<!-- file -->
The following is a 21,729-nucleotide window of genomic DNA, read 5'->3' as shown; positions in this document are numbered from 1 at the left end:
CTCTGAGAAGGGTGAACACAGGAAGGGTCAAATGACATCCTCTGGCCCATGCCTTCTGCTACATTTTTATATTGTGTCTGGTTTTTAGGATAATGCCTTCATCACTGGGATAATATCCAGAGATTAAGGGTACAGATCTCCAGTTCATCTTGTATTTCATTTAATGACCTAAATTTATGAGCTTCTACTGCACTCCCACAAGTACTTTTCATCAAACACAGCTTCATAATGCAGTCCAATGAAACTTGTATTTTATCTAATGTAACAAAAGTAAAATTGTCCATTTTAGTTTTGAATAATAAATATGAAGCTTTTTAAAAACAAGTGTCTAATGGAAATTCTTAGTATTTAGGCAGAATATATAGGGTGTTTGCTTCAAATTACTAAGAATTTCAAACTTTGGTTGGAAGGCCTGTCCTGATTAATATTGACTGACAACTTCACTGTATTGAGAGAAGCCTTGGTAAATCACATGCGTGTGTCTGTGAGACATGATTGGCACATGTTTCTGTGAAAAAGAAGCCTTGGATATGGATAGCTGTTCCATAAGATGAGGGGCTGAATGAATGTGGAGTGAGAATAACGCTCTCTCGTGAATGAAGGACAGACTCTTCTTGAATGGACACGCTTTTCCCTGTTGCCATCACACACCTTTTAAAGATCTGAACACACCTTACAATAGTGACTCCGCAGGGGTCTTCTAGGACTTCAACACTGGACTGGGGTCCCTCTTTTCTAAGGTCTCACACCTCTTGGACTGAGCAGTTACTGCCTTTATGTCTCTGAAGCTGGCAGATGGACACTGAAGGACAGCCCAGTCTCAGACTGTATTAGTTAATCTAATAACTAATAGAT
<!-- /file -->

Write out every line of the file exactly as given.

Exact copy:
The following is a 21,729-nucleotide window of genomic DNA, read 5'->3' as shown; positions in this document are numbered from 1 at the left end:
CTCTGAGAAGGGTGAACACAGGAAGGGTCAAATGACATCCTCTGGCCCATGCCTTCTGCTACATTTTTATATTGTGTCTGGTTTTTAGGATAATGCCTTCATCACTGGGATAATATCCAGAGATTAAGGGTACAGATCTCCAGTTCATCTTGTATTTCATTTAATGACCTAAATTTATGAGCTTCTACTGCACTCCCACAAGTACTTTTCATCAAACACAGCTTCATAATGCAGTCCAATGAAACTTGTATTTTATCTAATGTAACAAAAGTAAAATTGTCCATTTTAGTTTTGAATAATAAATATGAAGCTTTTTAAAAACAAGTGTCTAATGGAAATTCTTAGTATTTAGGCAGAATATATAGGGTGTTTGCTTCAAATTACTAAGAATTTCAAACTTTGGTTGGAAGGCCTGTCCTGATTAATATTGACTGACAACTTCACTGTATTGAGAGAAGCCTTGGTAAATCACATGCGTGTGTCTGTGAGACATGATTGGCACATGTTTCTGTGAAAAAGAAGCCTTGGATATGGATAGCTGTTCCATAAGATGAGGGGCTGAATGAATGTGGAGTGAGAATAACGCTCTCTCGTGAATGAAGGACAGACTCTTCTTGAATGGACACGCTTTTCCCTGTTGCCATCACACACCTTTTAAAGATCTGAACACACCTTACAATAGTGACTCCGCAGGGGTCTTCTAGGACTTCAACACTGGACTGGGGTCCCTCTTTTCTAAGGTCTCACACCTCTTGGACTGAGCAGTTACTGCCTTTATGTCTCTGAAGCTGGCAGATGGACACTGAAGGACAGCCCAGTCTCAGACTGTATTAGTTAATCTAATAACTAATAGAT